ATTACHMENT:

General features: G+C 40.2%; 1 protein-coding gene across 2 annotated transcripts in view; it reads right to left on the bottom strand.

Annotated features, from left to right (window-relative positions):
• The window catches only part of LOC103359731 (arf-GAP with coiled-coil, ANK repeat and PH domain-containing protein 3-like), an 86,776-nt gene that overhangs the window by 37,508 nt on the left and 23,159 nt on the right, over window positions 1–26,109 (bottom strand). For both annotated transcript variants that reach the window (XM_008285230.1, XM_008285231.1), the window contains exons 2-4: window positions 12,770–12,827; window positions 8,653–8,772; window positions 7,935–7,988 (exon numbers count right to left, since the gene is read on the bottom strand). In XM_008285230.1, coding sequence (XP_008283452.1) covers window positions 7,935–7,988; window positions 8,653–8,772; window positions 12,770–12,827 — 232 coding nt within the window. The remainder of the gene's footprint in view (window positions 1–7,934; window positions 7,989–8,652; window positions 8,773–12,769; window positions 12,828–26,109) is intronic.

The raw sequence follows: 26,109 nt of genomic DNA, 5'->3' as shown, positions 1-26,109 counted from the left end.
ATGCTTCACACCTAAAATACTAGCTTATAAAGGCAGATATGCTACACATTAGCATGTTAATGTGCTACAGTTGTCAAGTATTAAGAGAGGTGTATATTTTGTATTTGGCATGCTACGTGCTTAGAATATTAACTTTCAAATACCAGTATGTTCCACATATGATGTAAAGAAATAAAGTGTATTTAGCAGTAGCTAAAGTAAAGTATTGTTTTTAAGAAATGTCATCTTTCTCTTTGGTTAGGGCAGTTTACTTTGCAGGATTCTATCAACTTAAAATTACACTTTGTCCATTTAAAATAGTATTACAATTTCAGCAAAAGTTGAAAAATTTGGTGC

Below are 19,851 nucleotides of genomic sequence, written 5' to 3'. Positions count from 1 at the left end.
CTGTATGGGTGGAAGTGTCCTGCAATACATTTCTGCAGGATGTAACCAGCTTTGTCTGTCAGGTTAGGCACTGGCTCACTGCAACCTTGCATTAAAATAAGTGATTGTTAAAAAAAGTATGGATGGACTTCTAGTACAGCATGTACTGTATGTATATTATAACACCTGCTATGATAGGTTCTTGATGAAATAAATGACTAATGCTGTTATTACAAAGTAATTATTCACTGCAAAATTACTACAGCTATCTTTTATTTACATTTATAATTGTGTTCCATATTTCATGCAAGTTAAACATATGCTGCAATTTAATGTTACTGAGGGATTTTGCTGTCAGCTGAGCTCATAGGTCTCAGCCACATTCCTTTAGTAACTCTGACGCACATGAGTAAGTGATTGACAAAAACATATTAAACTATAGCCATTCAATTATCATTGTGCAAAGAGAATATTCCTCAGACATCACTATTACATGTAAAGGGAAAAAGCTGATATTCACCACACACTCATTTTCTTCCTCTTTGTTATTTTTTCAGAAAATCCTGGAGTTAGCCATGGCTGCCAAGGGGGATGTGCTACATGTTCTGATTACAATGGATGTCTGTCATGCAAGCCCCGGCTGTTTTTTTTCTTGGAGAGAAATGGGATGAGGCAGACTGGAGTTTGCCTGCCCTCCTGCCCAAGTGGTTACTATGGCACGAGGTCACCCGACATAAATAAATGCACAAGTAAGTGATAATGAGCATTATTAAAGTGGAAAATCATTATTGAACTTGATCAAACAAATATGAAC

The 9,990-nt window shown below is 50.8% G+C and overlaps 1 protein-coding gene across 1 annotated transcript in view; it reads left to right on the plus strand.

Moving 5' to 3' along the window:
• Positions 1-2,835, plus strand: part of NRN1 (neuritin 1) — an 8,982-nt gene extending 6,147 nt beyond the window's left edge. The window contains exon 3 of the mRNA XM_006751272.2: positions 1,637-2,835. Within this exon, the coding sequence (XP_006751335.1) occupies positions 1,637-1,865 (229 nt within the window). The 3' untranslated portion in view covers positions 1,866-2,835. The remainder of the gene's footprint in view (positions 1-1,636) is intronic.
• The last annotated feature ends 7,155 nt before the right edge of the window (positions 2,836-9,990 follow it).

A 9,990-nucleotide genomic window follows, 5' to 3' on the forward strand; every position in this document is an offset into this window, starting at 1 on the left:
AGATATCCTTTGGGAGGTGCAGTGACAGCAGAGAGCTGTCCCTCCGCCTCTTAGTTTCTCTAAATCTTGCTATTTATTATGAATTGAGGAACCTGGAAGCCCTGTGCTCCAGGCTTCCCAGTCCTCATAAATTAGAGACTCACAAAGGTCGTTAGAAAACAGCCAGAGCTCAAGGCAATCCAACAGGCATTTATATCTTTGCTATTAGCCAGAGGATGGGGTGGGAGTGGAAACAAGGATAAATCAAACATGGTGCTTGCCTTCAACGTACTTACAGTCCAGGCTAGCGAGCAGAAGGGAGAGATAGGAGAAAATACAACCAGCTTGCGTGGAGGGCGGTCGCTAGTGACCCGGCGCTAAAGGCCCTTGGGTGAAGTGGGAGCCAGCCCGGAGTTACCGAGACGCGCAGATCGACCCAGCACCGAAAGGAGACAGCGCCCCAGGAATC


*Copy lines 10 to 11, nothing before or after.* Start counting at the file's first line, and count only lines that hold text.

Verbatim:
• Positions 1-2,835, plus strand: part of NRN1 (neuritin 1) — an 8,982-nt gene extending 6,147 nt beyond the window's left edge. The window contains exon 3 of the mRNA XM_006751272.2: positions 1,637-2,835. Within this exon, the coding sequence (XP_006751335.1) occupies positions 1,637-1,865 (229 nt within the window). The 3' untranslated portion in view covers positions 1,866-2,835. The remainder of the gene's footprint in view (positions 1-1,636) is intronic.
• The last annotated feature ends 7,155 nt before the right edge of the window (positions 2,836-9,990 follow it).